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The state motto of Massachusetts is a mouthful in Latin, but it speaks to Colonial Massachusetts’ desire for freedom and liberty from English rule: Ense petit placidam sub libertate quietem. In translates loosely to English as, “By the sword we seek peace, but peace only under liberty." This motto relates to when the colony of Massachusetts officially broke off relations with England in 1775. The quote was taken from the works of Algernon Sydney, or Sidney, an English politician who was later accused of helping to plot against England’s King Charles II, and was beheaded.
The state motto of Massachusetts in use today was first put into use by Massachusetts in the mid-1770s when it was engraved on the first official seal of the colony by American patriot Paul Revere. The design shows a man in Colonial garb holding a sword in one hand and the Magna Carta in the other, encircled by the year 1775 and a Latin phrase, Sigillum Reipublicae Massachusettensis, which means “Seal of the Republic of Massachusetts.”
The state motto remains the same today, but the original seal has undergone several changes. The official state seal today shows an Algonquin Indian holding a downward-pointing sword. The sword is pointing to the banner that displays the official state motto of Massachusetts written in Latin, and the downward arc of the weapon stands for peace. Behind him is a single five-pointed silver star that represents Massachusetts’ standing as one of the original 13 colonies of the United States.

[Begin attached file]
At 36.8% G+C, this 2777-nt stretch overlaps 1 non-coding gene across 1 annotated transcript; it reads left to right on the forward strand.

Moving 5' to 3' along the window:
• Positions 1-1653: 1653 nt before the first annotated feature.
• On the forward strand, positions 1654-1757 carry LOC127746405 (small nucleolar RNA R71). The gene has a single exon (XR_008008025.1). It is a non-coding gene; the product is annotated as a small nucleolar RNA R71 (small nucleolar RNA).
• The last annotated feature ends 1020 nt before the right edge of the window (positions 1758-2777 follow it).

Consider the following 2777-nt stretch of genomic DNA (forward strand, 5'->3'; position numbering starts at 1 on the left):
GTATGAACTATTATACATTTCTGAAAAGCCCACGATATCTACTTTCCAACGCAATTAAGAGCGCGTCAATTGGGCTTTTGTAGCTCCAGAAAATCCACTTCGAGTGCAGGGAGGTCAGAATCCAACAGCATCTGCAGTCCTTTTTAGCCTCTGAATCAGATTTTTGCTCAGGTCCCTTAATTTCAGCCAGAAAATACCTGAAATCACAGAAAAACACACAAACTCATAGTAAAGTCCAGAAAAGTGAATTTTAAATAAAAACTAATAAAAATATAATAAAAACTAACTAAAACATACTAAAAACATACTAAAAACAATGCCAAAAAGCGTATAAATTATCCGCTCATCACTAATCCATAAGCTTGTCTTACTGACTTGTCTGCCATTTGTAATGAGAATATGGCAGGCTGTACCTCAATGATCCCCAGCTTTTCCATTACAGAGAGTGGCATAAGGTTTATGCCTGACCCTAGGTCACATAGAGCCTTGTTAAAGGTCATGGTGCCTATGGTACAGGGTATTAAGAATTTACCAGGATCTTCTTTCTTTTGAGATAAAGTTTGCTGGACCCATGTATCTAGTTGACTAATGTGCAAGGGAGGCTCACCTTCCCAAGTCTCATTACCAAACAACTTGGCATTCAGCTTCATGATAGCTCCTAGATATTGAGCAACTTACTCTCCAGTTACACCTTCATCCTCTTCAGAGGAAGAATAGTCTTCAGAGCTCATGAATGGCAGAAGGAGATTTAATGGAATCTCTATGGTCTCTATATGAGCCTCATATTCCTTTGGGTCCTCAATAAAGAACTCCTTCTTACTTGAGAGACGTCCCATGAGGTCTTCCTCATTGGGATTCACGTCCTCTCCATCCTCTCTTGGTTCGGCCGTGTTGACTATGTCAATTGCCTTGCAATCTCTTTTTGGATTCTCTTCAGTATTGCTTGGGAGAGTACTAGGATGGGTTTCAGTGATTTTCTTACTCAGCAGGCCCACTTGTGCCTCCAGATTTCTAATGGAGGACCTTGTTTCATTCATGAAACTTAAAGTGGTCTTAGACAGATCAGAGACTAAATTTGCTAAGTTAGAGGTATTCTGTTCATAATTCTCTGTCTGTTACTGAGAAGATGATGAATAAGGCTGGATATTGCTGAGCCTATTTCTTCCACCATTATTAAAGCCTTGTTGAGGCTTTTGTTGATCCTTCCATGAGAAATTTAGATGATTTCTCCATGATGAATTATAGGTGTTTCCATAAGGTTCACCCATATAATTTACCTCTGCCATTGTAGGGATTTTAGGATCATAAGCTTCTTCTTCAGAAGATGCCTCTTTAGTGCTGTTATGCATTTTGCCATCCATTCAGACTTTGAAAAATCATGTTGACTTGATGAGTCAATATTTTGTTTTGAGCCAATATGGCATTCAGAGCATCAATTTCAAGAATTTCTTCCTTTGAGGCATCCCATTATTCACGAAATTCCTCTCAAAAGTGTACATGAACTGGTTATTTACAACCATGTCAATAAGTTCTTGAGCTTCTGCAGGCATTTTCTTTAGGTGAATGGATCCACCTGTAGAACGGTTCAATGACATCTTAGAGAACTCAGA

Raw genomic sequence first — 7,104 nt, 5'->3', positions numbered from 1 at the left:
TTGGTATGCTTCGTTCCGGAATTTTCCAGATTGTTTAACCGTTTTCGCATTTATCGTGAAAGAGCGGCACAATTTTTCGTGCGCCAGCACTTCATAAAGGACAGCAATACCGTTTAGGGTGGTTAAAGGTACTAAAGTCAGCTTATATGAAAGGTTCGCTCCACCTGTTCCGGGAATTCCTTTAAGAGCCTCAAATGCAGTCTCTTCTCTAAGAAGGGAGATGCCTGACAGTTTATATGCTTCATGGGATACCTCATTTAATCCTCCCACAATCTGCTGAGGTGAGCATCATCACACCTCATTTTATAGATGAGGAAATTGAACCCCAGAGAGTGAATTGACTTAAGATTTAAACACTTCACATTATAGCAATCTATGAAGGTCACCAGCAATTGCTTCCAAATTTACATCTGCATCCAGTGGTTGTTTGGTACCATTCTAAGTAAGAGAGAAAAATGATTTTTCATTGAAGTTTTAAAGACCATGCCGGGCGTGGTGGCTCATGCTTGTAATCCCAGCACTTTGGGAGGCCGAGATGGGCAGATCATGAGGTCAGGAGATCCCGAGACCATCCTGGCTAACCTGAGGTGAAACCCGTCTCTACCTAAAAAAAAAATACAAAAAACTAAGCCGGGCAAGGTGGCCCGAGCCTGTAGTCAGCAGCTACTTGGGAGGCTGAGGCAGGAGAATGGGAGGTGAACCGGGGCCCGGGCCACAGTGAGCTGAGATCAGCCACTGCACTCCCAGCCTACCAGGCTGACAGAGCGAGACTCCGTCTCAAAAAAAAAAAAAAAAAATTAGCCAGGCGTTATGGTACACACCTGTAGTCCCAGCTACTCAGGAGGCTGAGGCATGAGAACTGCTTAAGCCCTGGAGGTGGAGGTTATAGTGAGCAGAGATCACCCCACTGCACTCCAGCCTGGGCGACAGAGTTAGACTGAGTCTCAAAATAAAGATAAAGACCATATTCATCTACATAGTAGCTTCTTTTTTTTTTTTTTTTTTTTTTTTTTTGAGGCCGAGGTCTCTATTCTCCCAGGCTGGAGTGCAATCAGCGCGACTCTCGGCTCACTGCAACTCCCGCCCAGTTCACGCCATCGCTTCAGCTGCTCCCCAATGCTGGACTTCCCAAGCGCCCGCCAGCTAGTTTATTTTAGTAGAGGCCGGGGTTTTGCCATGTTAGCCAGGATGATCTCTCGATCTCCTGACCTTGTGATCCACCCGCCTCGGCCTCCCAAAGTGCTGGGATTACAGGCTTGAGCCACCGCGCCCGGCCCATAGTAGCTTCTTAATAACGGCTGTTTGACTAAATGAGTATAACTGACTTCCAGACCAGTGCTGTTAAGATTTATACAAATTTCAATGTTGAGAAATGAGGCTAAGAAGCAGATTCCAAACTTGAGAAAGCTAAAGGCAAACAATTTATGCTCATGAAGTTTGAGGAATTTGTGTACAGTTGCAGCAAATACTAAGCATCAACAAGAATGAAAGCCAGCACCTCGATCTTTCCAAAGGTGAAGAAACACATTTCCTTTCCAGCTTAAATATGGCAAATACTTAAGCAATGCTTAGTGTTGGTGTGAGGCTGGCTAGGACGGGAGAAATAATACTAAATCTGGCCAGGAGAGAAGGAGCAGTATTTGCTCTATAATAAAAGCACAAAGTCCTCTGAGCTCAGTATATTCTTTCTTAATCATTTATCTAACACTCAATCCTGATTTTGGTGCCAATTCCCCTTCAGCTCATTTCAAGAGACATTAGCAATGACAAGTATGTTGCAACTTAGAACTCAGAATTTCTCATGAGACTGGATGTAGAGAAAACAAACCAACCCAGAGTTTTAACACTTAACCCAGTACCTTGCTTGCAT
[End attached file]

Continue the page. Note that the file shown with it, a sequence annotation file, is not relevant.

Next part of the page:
The official flag also bears the state motto of Massachusetts. The motto is written on the official coat of arms, which is depicted on the flag. The coat of arms has been emblazoned on the state’s flags since 1787. The Indian who is shown on the flag, coat of arms and state seal is a nod to Massachusetts’ early history, and some people believe he is Squanto, the Patuxet Indian who befriended early Pilgrims in 1621.
In the mid-1890s, the state sought to create a more accurate likeness of the Indian portrayed on its flag, coat of arms and seal. A number of ethnologists weighed in on the matter, leading to the adoption of a redesign of his likeness in 1898. In the updated design of the Indian, the colors of the flag were not changed from the original white background and blue shield within which the Indian stands with his sword. The sword, however, over time replaced the original design that showed a downward arrow that was used during more peaceful Colonial times.
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